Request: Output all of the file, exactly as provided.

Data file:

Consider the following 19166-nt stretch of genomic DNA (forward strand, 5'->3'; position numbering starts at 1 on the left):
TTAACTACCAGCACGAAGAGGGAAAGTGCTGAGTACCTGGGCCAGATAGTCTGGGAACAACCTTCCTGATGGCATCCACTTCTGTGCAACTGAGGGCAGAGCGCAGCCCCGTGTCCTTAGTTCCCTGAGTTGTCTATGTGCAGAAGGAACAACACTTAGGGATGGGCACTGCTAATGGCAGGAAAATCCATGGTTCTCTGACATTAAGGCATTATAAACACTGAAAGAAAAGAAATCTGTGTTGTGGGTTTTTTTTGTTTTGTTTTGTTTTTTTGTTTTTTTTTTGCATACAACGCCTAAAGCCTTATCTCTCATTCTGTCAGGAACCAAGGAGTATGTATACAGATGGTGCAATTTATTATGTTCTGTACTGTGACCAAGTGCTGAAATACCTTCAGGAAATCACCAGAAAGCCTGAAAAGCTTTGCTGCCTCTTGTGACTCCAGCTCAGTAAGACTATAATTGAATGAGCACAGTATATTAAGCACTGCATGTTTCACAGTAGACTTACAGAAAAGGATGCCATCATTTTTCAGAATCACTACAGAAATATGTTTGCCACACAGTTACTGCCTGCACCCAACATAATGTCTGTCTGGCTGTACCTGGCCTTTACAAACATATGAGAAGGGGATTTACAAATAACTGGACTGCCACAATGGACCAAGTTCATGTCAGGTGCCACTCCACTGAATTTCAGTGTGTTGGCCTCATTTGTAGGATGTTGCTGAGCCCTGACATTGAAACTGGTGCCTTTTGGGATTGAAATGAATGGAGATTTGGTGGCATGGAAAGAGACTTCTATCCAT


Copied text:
Consider the following 19166-nt stretch of genomic DNA (forward strand, 5'->3'; position numbering starts at 1 on the left):
TTAACTACCAGCACGAAGAGGGAAAGTGCTGAGTACCTGGGCCAGATAGTCTGGGAACAACCTTCCTGATGGCATCCACTTCTGTGCAACTGAGGGCAGAGCGCAGCCCCGTGTCCTTAGTTCCCTGAGTTGTCTATGTGCAGAAGGAACAACACTTAGGGATGGGCACTGCTAATGGCAGGAAAATCCATGGTTCTCTGACATTAAGGCATTATAAACACTGAAAGAAAAGAAATCTGTGTTGTGGGTTTTTTTTGTTTTGTTTTGTTTTTTTGTTTTTTTTTTGCATACAACGCCTAAAGCCTTATCTCTCATTCTGTCAGGAACCAAGGAGTATGTATACAGATGGTGCAATTTATTATGTTCTGTACTGTGACCAAGTGCTGAAATACCTTCAGGAAATCACCAGAAAGCCTGAAAAGCTTTGCTGCCTCTTGTGACTCCAGCTCAGTAAGACTATAATTGAATGAGCACAGTATATTAAGCACTGCATGTTTCACAGTAGACTTACAGAAAAGGATGCCATCATTTTTCAGAATCACTACAGAAATATGTTTGCCACACAGTTACTGCCTGCACCCAACATAATGTCTGTCTGGCTGTACCTGGCCTTTACAAACATATGAGAAGGGGATTTACAAATAACTGGACTGCCACAATGGACCAAGTTCATGTCAGGTGCCACTCCACTGAATTTCAGTGTGTTGGCCTCATTTGTAGGATGTTGCTGAGCCCTGACATTGAAACTGGTGCCTTTTGGGATTGAAATGAATGGAGATTTGGTGGCATGGAAAGAGACTTCTATCCAT